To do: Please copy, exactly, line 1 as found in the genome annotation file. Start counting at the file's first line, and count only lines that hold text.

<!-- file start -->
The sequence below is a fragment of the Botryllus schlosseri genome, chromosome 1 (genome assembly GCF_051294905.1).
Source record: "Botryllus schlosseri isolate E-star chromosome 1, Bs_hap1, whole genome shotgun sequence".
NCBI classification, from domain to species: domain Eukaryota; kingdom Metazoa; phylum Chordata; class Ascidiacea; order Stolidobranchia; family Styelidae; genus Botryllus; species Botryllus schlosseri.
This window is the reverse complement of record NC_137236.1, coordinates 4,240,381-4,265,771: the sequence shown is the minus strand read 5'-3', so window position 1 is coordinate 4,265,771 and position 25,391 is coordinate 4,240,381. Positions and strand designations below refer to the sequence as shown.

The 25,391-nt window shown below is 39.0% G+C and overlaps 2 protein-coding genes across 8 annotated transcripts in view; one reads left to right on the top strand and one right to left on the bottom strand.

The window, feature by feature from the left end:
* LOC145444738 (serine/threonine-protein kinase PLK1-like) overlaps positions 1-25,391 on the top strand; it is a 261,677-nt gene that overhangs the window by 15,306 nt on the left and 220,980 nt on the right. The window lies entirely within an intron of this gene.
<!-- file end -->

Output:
The sequence below is a fragment of the Botryllus schlosseri genome, chromosome 1 (genome assembly GCF_051294905.1).